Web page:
United States v. Evans, No. 17-2245 (2d Cir. 2019)

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Justia Opinion Summary

Defendant appealed the district court's order resentencing him to 180 months in prison after he pleaded guilty to being a felon in possession of a firearm and after the grant of his habeas petition on the ground that his original sentence was rendered retroactively invalid under Johnson v. United States, 135 S.Ct. 2551 (2015).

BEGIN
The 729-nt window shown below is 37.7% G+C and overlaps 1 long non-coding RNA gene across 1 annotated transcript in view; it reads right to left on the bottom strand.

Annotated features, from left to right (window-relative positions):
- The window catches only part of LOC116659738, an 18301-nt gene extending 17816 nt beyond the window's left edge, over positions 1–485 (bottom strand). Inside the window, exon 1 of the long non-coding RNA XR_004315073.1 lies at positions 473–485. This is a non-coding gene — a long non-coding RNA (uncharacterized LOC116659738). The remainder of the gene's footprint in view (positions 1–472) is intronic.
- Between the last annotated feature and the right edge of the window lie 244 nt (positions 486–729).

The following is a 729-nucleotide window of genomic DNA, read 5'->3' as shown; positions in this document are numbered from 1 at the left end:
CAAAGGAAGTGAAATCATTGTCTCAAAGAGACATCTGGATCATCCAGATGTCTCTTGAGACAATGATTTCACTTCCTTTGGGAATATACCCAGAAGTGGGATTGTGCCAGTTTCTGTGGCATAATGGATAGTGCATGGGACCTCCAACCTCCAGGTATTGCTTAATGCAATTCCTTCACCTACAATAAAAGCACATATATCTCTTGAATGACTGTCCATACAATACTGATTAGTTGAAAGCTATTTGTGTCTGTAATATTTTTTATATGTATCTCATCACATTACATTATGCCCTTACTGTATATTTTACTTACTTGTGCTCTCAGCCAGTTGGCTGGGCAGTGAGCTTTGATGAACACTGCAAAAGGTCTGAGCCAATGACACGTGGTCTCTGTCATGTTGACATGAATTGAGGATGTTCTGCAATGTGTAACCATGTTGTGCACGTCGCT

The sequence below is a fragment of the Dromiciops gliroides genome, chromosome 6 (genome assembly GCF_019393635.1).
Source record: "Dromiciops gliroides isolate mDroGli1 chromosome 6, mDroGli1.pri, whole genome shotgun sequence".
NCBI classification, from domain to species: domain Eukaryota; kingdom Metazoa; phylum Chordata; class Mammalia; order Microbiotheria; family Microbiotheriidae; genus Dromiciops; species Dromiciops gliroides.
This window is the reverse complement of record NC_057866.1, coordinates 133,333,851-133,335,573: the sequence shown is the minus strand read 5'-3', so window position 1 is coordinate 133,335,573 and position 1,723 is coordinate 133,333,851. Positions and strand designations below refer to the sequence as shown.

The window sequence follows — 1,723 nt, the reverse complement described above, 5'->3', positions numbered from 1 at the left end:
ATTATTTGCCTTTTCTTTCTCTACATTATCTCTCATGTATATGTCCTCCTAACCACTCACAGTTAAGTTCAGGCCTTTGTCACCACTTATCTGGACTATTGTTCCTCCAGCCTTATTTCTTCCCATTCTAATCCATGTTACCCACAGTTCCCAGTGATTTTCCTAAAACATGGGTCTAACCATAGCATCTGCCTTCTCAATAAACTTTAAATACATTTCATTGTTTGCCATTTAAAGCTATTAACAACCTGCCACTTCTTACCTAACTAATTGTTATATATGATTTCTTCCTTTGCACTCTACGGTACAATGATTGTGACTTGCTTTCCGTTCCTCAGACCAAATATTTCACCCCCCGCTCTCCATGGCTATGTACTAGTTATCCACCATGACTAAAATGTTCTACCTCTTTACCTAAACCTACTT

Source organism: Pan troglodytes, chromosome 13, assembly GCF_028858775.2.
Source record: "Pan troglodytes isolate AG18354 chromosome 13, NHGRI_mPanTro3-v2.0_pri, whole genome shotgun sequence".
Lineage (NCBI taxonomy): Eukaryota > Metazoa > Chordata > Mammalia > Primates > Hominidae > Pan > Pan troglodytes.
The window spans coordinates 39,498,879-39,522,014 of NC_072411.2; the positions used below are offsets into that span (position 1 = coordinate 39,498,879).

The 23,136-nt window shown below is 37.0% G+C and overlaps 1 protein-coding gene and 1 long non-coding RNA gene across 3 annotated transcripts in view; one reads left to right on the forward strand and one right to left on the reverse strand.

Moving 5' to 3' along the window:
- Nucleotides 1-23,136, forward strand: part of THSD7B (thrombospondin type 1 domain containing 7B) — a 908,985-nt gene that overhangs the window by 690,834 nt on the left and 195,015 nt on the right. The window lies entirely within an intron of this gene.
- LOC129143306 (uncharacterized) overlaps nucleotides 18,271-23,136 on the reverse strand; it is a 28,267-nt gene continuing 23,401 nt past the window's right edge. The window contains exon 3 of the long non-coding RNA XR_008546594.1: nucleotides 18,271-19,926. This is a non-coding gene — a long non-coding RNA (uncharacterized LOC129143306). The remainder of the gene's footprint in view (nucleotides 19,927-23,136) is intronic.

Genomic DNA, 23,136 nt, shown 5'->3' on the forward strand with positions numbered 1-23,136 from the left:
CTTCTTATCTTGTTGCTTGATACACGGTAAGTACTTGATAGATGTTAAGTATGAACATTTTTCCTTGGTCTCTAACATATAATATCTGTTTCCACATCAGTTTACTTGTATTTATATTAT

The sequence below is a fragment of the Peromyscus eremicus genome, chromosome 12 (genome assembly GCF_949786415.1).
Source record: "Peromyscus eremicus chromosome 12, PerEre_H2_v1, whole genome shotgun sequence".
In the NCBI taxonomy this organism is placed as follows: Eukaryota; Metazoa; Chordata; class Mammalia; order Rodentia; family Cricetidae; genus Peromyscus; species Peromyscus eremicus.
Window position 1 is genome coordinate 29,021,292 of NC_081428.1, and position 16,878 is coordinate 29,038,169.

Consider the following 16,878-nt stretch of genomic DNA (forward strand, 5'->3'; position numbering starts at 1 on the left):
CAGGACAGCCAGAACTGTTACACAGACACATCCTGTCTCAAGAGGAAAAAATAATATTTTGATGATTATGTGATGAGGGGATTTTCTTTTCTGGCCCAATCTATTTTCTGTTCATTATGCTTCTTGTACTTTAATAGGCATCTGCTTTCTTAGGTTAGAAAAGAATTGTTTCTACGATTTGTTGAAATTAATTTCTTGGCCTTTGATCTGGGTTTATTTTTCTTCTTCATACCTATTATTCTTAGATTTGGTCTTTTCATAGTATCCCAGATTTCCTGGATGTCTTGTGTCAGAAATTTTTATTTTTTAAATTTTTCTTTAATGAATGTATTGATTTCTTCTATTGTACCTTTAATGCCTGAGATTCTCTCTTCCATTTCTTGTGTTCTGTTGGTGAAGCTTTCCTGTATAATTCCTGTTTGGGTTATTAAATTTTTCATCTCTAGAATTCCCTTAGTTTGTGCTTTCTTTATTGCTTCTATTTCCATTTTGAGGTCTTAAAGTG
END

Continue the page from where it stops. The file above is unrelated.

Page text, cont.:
The Second Circuit affirmed and held that defendant's prior conviction for second degree burglary under North Carolina law qualifies categorically as a violent felony under the Armed Career Criminal Act's "enumerated clause." The court also held that defendant's prior conviction for federal bank robbery qualifies categorically as a violent felony under the ACCA's elements clause. Therefore, the district court did not err by determining that defendant was subject to the ACCA's mandatory minimum term of imprisonment of 180 months.